As I was visiting my family in Manchester for a few days my brother, Darren, said he’d drive over from Leeds. Seizing the opportunity (and the fact that I can’t drive) I persuaded him to take us on an outing to York. It was on the pre-text that Mum would love it, but I’ve been wanting to go to York since I left University (I was at Leeds and never got round to it, despite York being practically down the road).
On the recommendation of the incredibly helpful Kay at York’s tourist board I’d arranged for us to go for lunch at a place called Grays Court. To describe it as one of York’s hidden gems is a bit of an understatement. I’m geographically challenged at the best of times but Google maps refused to reognise my location and the locals weren’t much better either as nobody had heard of it! After traipsing round for nearly an hour trying to find it I was becoming increasingly unpopular with my family. When, just at the point of having to admit defeat (I’d even tried to call the tourist office for help but there was no answer, I remembered it was next to the York Treasurer’s House. Then, as if by magic we saw a sign for it which, adding insult to injury, we’d already walked past half a dozen times. And hurrying down a side street we found Grays Court tucked away.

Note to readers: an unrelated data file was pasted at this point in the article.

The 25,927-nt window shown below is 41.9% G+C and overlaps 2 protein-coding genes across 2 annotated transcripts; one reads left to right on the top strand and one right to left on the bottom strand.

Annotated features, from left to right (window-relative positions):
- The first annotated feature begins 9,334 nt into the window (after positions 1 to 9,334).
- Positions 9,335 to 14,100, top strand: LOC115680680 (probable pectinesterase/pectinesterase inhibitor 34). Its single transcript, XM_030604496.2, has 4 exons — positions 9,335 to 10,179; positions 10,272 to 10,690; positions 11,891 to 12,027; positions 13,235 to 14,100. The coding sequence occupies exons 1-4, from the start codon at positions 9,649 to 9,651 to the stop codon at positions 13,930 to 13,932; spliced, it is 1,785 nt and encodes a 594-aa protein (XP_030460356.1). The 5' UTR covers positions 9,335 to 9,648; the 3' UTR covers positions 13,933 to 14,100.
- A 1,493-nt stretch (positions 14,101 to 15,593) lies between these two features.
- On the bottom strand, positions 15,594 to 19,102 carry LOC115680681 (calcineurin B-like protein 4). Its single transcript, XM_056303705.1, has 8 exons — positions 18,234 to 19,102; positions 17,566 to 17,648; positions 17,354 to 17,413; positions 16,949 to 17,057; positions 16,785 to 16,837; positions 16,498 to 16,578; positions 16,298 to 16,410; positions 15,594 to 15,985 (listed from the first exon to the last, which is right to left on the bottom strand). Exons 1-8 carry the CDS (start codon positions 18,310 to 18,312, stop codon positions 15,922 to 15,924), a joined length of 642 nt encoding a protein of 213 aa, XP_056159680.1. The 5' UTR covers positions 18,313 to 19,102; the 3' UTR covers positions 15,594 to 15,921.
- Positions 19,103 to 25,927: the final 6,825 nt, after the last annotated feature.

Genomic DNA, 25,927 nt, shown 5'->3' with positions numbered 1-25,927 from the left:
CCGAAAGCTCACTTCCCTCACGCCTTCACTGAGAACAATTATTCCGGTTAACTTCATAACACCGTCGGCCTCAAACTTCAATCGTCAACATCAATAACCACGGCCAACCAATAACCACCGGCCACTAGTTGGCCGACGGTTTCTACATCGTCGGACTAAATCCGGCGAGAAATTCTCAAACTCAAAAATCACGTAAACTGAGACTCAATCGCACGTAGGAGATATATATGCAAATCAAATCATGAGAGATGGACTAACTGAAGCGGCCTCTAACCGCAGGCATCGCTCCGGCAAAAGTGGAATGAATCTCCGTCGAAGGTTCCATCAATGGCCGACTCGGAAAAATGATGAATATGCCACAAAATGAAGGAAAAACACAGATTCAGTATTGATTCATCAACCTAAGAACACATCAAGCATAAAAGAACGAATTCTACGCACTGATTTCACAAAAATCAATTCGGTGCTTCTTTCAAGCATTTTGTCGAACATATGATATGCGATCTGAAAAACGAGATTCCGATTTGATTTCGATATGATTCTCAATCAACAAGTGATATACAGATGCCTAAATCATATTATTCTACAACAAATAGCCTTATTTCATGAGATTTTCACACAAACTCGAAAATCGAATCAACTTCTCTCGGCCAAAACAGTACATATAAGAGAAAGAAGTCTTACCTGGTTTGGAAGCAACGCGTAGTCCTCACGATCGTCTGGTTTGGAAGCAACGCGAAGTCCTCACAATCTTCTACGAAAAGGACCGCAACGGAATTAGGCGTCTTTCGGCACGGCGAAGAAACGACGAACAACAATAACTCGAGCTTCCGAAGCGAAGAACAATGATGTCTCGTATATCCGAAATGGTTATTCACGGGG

Apart from the obvious reason that it’s seemingly tricky to find, Grays Court is one of York’s hidden gems as it’s steeped in history. Even more surprising is that we were literally one minute away from York Minster and in the heart of York’s tourist centre, yet no-one knew where it was. Formerly owned by York Minster, then York University, this 10th century medieval building, where Edward Seymour unofficially ran England from, was bought six years ago as a private house. It has seven luxury bedrooms – the honeymoon suite has a view overlooking York walls, an antique French bed and an impressive flat-screen TV in the bathroom.
The dining area also has views overlooking York Walls, and there’s a really cool side room available to groups of about four or five. Initially we thought the menu sounded a little lack-lustre but we were proved wrong as our lunch was surprisingly good. Mum and Darren had Welsh Rarebit which was more exciting than it sounds. Layers of toasted bread, oozing with cheese that had a delightful mustardy flavour, were served in a bowl and accompanied with an apple, raisin and chilli chutney. I totally lucked out with my field mushrooms in balsamic vinegar and blue cheese on toast – not a dish I’d normally go for but I’d seen someone else’s order arrive and it looked amazing. I’m glad I went out of my comfort zone as the massive, meaty mushrooms had a hint of sweetness from the vinegar and were delicious – the perfect combination to the hunk of blue cheese they came on. It may have taken us a while to track down Grays Court but this hidden gem is a real find. If you can, that is.